A bill allowing the use of electronic license plates passed the California state’s assembly last week and is now waiting to be signed into law by Governor Jerry Brown.
The passage of bill SB 806 makes California the first state to move forward with electronic license plates, an initiative that government officials hope makes motorist registration more efficient.
The state hopes this digital technology will improve help make vehicle registrations easier and possibly save the state’s Department of Motorized Vehicles some of the $20 million spent each year in postage for renewals, according to the Sacramento Bee.
The plates would allow California government to post alerts on those plates to see if the driver of the vehicle is uninsured or if their license has been suspended. Authorities will also be able to post Amber Alerts across the screen and even a “stolen” notice on the plate if the vehicle has been illegally taken from its owner.
The bill is described to be a pilot program scheduled to go into effect by 2017, but other states, such as New Jersey and South Carolina, are also looking at the technology as a means to make driving registration easier, reports Mashable.
In perhaps unsurprising fashion, privacy advocates believe that the new initiative will leave motorists vulnerable to government surveillance by “undoing a Supreme Court ruling that required authorizes to obtain search warrants before using vehicle tracking devices,” the Sacramento Bee reports.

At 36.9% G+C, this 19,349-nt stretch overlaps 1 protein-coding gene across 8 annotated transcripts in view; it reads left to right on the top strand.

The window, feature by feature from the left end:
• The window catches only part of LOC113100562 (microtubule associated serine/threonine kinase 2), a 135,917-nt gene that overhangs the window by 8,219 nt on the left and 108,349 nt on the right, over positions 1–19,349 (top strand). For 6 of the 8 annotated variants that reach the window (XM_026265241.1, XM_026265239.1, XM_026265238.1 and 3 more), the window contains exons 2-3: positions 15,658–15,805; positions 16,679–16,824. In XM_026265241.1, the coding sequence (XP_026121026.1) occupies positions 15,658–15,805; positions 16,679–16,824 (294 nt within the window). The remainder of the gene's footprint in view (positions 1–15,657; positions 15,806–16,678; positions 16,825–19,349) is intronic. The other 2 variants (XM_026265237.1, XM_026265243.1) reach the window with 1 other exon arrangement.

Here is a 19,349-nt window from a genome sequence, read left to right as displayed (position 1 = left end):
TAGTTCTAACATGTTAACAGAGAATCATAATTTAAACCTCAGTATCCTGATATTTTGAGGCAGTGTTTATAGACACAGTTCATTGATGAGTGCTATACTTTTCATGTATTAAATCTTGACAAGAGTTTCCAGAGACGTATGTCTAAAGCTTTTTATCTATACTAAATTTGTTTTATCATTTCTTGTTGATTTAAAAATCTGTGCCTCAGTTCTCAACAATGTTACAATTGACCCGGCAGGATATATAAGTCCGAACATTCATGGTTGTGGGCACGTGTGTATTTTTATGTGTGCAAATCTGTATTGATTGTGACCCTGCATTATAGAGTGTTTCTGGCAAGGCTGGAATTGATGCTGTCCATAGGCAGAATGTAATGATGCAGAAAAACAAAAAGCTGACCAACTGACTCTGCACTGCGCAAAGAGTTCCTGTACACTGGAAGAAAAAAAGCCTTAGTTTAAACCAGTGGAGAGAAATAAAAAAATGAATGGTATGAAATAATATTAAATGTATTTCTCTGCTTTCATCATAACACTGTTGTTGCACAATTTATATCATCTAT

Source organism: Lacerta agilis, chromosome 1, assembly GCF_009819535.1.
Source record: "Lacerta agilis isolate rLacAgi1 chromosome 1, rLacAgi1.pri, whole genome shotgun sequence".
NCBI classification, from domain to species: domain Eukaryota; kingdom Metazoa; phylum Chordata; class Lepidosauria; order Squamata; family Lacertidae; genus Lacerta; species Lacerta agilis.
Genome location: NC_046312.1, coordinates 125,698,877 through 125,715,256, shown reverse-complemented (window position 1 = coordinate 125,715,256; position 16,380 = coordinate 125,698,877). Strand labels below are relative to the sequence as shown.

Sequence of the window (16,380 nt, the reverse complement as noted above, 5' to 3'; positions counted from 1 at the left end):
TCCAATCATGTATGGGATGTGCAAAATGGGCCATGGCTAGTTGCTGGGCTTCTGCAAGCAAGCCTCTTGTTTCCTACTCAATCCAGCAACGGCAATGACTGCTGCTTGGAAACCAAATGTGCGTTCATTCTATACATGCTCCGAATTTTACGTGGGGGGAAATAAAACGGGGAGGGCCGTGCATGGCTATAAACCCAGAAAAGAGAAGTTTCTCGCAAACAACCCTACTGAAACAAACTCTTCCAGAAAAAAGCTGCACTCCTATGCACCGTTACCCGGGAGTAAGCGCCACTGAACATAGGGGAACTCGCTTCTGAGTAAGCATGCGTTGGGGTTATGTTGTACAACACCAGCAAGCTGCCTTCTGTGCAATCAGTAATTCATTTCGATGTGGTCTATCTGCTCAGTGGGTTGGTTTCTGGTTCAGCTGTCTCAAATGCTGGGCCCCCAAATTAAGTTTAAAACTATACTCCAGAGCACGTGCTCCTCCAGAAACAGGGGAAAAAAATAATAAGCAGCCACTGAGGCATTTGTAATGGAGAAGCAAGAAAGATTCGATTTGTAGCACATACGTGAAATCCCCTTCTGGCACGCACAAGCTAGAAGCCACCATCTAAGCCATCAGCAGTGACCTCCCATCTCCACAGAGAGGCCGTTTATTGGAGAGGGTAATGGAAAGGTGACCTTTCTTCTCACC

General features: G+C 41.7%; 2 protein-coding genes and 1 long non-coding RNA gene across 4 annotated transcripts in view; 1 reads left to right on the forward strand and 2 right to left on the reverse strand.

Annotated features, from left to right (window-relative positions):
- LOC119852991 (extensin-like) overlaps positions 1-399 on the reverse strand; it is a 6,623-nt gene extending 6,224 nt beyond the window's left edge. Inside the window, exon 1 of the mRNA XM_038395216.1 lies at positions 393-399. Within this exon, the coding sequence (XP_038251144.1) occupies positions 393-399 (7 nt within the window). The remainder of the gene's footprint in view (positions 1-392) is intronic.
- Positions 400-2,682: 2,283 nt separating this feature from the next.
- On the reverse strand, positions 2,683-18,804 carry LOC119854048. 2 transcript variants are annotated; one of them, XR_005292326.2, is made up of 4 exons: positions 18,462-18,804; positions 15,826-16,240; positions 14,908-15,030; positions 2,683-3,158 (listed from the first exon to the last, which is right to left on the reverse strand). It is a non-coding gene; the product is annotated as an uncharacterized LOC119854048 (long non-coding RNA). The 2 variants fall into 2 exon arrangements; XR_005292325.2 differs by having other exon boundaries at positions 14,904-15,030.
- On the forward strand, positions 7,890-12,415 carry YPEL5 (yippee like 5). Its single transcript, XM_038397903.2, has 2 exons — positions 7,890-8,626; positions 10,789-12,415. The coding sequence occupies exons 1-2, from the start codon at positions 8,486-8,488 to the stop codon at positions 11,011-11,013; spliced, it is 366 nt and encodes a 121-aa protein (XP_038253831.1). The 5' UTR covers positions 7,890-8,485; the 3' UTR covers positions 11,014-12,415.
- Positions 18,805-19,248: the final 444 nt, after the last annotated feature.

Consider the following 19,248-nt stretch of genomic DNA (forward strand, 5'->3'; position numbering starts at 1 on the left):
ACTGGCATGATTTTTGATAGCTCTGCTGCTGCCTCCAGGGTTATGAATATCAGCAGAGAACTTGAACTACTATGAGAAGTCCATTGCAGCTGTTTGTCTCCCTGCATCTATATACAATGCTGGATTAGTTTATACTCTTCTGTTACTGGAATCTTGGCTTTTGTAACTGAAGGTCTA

This is just the most recent of California’s initiatives for technology based driving. Just last year Gov. Brown signed SB 1298, a bill that gave Google the green light from state legislature in Sacramento to test driverless cars.
Google has been testing driverless vehicles on California roads since 2010. The company’s driverless cars have more hours reported without accidents than the average U.S. driver, according to Mashable. The state’s Department of Motorized Vehicles has two years to figure out how to state licensing driverless cars, following Nevada and Florida in making the driverless car explicitly legal.
Sources: Mashable, Sacramento Bee